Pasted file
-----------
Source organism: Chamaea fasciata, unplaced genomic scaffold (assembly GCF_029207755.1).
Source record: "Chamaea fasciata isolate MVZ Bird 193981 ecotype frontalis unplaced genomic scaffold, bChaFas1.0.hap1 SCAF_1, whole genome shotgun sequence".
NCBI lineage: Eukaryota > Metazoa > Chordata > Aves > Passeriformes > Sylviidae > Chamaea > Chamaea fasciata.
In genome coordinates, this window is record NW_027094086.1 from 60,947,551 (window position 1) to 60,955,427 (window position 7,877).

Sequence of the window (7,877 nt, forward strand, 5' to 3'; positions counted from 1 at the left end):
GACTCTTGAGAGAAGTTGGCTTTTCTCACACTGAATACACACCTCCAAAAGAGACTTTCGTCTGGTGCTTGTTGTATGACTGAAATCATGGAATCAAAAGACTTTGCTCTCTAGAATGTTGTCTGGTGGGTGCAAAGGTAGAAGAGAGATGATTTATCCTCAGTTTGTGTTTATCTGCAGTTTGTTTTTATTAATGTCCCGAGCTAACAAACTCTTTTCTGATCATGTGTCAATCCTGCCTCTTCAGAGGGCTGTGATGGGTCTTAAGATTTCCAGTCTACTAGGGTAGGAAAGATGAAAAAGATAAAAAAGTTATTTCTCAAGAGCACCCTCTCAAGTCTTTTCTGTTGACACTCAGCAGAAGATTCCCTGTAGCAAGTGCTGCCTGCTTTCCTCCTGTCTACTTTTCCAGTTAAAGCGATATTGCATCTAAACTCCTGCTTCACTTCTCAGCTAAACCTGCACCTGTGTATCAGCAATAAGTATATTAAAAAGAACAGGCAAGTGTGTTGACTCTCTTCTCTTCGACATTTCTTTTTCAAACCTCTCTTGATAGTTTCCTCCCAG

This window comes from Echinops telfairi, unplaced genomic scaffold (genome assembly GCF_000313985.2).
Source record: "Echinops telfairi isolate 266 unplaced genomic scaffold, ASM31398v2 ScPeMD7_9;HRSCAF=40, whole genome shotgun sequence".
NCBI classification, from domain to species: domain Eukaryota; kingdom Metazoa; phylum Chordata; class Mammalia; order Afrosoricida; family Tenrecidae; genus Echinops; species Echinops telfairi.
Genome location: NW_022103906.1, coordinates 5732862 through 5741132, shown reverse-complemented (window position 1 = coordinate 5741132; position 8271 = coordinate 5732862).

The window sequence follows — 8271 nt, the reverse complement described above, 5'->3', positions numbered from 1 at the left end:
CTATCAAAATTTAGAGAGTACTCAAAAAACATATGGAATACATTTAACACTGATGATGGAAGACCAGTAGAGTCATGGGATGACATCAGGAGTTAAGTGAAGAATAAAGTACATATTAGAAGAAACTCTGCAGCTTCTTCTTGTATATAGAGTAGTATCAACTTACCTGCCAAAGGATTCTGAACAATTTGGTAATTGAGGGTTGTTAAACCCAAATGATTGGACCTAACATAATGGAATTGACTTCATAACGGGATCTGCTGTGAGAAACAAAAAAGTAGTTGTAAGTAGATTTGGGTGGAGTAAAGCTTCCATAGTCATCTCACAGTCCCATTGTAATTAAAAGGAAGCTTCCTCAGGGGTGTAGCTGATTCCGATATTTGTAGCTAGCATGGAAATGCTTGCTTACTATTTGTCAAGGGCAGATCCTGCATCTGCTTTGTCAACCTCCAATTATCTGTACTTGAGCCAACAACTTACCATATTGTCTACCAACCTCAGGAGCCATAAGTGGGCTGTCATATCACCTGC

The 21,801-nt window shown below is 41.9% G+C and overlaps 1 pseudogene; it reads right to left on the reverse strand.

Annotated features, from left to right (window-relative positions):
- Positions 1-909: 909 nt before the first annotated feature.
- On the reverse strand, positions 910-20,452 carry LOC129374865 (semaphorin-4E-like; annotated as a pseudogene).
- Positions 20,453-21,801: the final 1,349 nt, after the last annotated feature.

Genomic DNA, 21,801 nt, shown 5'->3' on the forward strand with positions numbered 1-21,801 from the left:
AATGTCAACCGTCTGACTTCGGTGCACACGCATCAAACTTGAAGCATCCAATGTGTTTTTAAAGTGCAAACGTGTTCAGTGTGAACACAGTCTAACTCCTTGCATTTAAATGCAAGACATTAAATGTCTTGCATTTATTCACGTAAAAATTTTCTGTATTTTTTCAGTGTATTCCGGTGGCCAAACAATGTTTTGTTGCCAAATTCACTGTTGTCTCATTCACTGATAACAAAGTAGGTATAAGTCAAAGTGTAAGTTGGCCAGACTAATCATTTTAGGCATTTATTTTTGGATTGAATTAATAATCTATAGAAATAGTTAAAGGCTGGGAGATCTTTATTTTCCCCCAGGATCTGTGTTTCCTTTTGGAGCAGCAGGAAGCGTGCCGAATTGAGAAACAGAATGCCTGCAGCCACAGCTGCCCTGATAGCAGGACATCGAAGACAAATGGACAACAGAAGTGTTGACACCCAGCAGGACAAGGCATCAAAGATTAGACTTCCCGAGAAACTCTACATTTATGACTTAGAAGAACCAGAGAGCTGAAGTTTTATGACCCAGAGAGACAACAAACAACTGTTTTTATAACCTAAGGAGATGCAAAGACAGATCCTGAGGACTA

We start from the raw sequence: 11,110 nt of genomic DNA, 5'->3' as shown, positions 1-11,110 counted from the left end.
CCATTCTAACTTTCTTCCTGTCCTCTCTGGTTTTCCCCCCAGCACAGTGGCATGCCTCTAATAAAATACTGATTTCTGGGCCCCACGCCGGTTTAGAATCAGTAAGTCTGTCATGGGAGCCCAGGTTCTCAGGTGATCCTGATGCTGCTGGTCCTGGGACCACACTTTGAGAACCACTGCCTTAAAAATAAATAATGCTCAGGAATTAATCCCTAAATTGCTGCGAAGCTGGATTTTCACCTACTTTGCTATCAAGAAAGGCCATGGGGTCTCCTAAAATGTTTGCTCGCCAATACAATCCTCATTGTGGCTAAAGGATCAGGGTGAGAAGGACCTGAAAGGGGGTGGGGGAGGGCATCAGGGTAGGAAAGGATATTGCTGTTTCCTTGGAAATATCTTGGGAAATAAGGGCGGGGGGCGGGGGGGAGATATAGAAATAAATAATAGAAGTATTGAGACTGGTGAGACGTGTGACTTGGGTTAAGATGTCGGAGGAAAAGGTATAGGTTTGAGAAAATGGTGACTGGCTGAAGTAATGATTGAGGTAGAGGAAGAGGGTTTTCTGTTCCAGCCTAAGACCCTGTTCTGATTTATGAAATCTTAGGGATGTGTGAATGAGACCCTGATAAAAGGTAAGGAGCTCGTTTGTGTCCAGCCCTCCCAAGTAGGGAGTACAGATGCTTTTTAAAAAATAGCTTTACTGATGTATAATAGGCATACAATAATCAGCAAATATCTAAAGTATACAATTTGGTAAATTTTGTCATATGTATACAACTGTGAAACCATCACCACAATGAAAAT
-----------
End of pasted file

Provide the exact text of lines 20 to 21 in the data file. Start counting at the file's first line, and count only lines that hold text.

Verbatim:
We start from the raw sequence: 11,110 nt of genomic DNA, 5'->3' as shown, positions 1-11,110 counted from the left end.
CCATTCTAACTTTCTTCCTGTCCTCTCTGGTTTTCCCCCCAGCACAGTGGCATGCCTCTAATAAAATACTGATTTCTGGGCCCCACGCCGGTTTAGAATCAGTAAGTCTGTCATGGGAGCCCAGGTTCTCAGGTGATCCTGATGCTGCTGGTCCTGGGACCACACTTTGAGAACCACTGCCTTAAAAATAAATAATGCTCAGGAATTAATCCCTAAATTGCTGCGAAGCTGGATTTTCACCTACTTTGCTATCAAGAAAGGCCATGGGGTCTCCTAAAATGTTTGCTCGCCAATACAATCCTCATTGTGGCTAAAGGATCAGGGTGAGAAGGACCTGAAAGGGGGTGGGGGAGGGCATCAGGGTAGGAAAGGATATTGCTGTTTCCTTGGAAATATCTTGGGAAATAAGGGCGGGGGGCGGGGGGGAGATATAGAAATAAATAATAGAAGTATTGAGACTGGTGAGACGTGTGACTTGGGTTAAGATGTCGGAGGAAAAGGTATAGGTTTGAGAAAATGGTGACTGGCTGAAGTAATGATTGAGGTAGAGGAAGAGGGTTTTCTGTTCCAGCCTAAGACCCTGTTCTGATTTATGAAATCTTAGGGATGTGTGAATGAGACCCTGATAAAAGGTAAGGAGCTCGTTTGTGTCCAGCCCTCCCAAGTAGGGAGTACAGATGCTTTTTAAAAAATAGCTTTACTGATGTATAATAGGCATACAATAATCAGCAAATATCTAAAGTATACAATTTGGTAAATTTTGTCATATGTATACAACTGTGAAACCATCACCACAATGAAAAT